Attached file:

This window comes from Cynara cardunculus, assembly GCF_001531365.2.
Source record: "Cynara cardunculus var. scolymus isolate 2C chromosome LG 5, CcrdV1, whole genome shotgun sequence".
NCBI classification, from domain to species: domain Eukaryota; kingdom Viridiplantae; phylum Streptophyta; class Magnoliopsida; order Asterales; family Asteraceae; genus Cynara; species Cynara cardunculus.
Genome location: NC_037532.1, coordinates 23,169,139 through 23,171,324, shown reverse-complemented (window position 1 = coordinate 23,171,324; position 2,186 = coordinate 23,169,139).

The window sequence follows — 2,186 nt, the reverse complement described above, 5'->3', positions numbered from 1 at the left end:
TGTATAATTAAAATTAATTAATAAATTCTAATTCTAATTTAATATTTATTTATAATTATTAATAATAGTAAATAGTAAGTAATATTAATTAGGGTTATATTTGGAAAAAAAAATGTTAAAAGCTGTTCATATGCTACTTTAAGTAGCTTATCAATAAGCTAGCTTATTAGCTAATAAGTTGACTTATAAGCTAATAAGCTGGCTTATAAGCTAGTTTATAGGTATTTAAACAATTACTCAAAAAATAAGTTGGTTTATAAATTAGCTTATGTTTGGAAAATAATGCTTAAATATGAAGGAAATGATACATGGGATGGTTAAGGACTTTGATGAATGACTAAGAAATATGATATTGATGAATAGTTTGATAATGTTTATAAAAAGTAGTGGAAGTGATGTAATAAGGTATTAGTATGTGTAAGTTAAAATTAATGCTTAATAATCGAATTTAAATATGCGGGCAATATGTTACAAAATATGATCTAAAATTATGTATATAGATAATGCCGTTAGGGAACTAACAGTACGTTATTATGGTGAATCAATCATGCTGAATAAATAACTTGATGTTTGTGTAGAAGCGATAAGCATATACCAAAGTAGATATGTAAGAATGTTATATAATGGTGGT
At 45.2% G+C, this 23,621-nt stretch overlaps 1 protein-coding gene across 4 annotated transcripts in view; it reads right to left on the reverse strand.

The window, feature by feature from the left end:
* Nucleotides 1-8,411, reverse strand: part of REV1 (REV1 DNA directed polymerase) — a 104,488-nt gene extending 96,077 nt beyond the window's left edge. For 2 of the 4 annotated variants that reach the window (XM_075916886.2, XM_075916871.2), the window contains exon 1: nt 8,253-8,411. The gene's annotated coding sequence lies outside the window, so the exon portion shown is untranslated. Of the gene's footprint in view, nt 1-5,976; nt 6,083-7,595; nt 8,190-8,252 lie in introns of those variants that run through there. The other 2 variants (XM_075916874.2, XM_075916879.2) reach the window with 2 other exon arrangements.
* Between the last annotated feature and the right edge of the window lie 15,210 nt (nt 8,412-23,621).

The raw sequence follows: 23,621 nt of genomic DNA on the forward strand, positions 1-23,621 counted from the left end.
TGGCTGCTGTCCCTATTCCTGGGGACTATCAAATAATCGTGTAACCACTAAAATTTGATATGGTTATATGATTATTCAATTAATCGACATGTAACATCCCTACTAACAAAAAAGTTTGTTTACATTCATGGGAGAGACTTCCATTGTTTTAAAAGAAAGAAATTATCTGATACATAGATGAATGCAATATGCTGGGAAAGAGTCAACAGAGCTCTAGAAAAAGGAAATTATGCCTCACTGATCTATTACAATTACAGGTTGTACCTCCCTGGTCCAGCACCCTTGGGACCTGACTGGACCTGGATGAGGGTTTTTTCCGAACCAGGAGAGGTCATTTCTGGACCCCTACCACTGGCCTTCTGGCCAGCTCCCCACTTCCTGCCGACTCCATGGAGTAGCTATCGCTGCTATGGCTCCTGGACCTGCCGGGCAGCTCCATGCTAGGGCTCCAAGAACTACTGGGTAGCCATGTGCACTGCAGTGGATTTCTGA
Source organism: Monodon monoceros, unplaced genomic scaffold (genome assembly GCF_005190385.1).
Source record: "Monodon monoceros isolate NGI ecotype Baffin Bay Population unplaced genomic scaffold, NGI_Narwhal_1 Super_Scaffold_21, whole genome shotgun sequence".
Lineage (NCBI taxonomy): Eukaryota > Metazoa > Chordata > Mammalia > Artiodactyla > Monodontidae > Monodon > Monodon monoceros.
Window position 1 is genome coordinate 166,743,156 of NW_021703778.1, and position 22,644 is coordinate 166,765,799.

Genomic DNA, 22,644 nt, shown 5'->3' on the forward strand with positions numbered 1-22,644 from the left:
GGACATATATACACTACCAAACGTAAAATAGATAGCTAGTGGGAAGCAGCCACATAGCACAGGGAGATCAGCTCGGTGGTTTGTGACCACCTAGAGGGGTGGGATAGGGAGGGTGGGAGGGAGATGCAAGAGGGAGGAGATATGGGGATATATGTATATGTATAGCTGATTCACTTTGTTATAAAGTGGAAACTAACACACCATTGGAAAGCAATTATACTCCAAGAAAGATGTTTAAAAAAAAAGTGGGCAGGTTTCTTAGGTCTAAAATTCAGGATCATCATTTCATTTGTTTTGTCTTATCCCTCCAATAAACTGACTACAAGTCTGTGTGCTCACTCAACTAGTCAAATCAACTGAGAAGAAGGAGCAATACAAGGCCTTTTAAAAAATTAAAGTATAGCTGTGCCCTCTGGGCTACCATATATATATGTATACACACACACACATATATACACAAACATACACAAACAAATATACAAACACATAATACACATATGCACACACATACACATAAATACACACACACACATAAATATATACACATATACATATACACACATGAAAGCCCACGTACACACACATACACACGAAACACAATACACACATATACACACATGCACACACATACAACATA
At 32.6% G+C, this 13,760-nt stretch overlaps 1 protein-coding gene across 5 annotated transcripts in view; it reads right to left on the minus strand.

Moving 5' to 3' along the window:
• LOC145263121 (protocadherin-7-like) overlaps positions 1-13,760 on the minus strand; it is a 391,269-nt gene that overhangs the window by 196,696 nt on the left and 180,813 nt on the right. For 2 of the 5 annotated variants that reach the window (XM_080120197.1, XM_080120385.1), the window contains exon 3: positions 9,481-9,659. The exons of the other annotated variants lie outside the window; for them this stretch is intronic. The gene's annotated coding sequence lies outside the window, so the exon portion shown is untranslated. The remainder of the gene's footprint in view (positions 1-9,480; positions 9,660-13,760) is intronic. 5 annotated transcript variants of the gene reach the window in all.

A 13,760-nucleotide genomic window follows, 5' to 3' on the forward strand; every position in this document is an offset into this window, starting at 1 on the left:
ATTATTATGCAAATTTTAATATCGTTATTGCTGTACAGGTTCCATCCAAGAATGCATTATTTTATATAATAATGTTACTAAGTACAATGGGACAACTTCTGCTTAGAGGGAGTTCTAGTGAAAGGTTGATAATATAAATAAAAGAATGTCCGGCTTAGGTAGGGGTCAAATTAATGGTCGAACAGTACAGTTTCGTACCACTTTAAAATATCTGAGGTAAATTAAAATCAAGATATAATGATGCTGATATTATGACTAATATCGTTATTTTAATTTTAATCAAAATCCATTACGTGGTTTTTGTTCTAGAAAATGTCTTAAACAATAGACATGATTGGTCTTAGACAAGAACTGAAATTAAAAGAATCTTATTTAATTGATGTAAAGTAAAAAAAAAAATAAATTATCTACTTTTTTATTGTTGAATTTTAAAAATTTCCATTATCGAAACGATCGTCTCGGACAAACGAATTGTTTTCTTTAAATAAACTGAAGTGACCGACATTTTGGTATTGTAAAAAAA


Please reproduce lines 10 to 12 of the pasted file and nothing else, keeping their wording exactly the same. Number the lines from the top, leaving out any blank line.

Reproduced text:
* Between the last annotated feature and the right edge of the window lie 15,210 nt (nt 8,412-23,621).

The raw sequence follows: 23,621 nt of genomic DNA on the forward strand, positions 1-23,621 counted from the left end.
TGGCTGCTGTCCCTATTCCTGGGGACTATCAAATAATCGTGTAACCACTAAAATTTGATATGGTTATATGATTATTCAATTAATCGACATGTAACATCCCTACTAACAAAAAAGTTTGTTTACATTCATGGGAGAGACTTCCATTGTTTTAAAAGAAAGAAATTATCTGATACATAGATGAATGCAATATGCTGGGAAAGAGTCAACAGAGCTCTAGAAAAAGGAAATTATGCCTCACTGATCTATTACAATTACAGGTTGTACCTCCCTGGTCCAGCACCCTTGGGACCTGACTGGACCTGGATGAGGGTTTTTTCCGAACCAGGAGAGGTCATTTCTGGACCCCTACCACTGGCCTTCTGGCCAGCTCCCCACTTCCTGCCGACTCCATGGAGTAGCTATCGCTGCTATGGCTCCTGGACCTGCCGGGCAGCTCCATGCTAGGGCTCCAAGAACTACTGGGTAGCCATGTGCACTGCAGTGGATTTCTGA